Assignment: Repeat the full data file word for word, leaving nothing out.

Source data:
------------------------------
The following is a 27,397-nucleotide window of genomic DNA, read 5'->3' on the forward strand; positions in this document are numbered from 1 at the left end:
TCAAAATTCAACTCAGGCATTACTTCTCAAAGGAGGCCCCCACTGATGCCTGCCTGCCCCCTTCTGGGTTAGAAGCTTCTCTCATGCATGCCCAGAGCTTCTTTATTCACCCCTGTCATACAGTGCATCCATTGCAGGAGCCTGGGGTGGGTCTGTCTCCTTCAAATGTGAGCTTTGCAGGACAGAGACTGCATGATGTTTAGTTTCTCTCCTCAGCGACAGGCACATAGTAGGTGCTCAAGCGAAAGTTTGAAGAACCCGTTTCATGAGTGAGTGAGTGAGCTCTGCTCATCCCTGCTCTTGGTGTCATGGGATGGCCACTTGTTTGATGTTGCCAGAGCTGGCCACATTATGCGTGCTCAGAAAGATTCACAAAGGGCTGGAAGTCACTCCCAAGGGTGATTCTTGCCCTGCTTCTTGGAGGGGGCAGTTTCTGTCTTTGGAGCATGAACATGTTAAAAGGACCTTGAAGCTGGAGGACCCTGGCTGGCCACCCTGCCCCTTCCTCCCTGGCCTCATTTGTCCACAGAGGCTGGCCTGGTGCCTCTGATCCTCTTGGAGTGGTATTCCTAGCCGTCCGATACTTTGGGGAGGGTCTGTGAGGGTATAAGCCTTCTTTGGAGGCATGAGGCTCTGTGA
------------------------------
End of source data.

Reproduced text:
The following is a 27,397-nucleotide window of genomic DNA, read 5'->3' on the forward strand; positions in this document are numbered from 1 at the left end:
TCAAAATTCAACTCAGGCATTACTTCTCAAAGGAGGCCCCCACTGATGCCTGCCTGCCCCCTTCTGGGTTAGAAGCTTCTCTCATGCATGCCCAGAGCTTCTTTATTCACCCCTGTCATACAGTGCATCCATTGCAGGAGCCTGGGGTGGGTCTGTCTCCTTCAAATGTGAGCTTTGCAGGACAGAGACTGCATGATGTTTAGTTTCTCTCCTCAGCGACAGGCACATAGTAGGTGCTCAAGCGAAAGTTTGAAGAACCCGTTTCATGAGTGAGTGAGTGAGCTCTGCTCATCCCTGCTCTTGGTGTCATGGGATGGCCACTTGTTTGATGTTGCCAGAGCTGGCCACATTATGCGTGCTCAGAAAGATTCACAAAGGGCTGGAAGTCACTCCCAAGGGTGATTCTTGCCCTGCTTCTTGGAGGGGGCAGTTTCTGTCTTTGGAGCATGAACATGTTAAAAGGACCTTGAAGCTGGAGGACCCTGGCTGGCCACCCTGCCCCTTCCTCCCTGGCCTCATTTGTCCACAGAGGCTGGCCTGGTGCCTCTGATCCTCTTGGAGTGGTATTCCTAGCCGTCCGATACTTTGGGGAGGGTCTGTGAGGGTATAAGCCTTCTTTGGAGGCATGAGGCTCTGTGA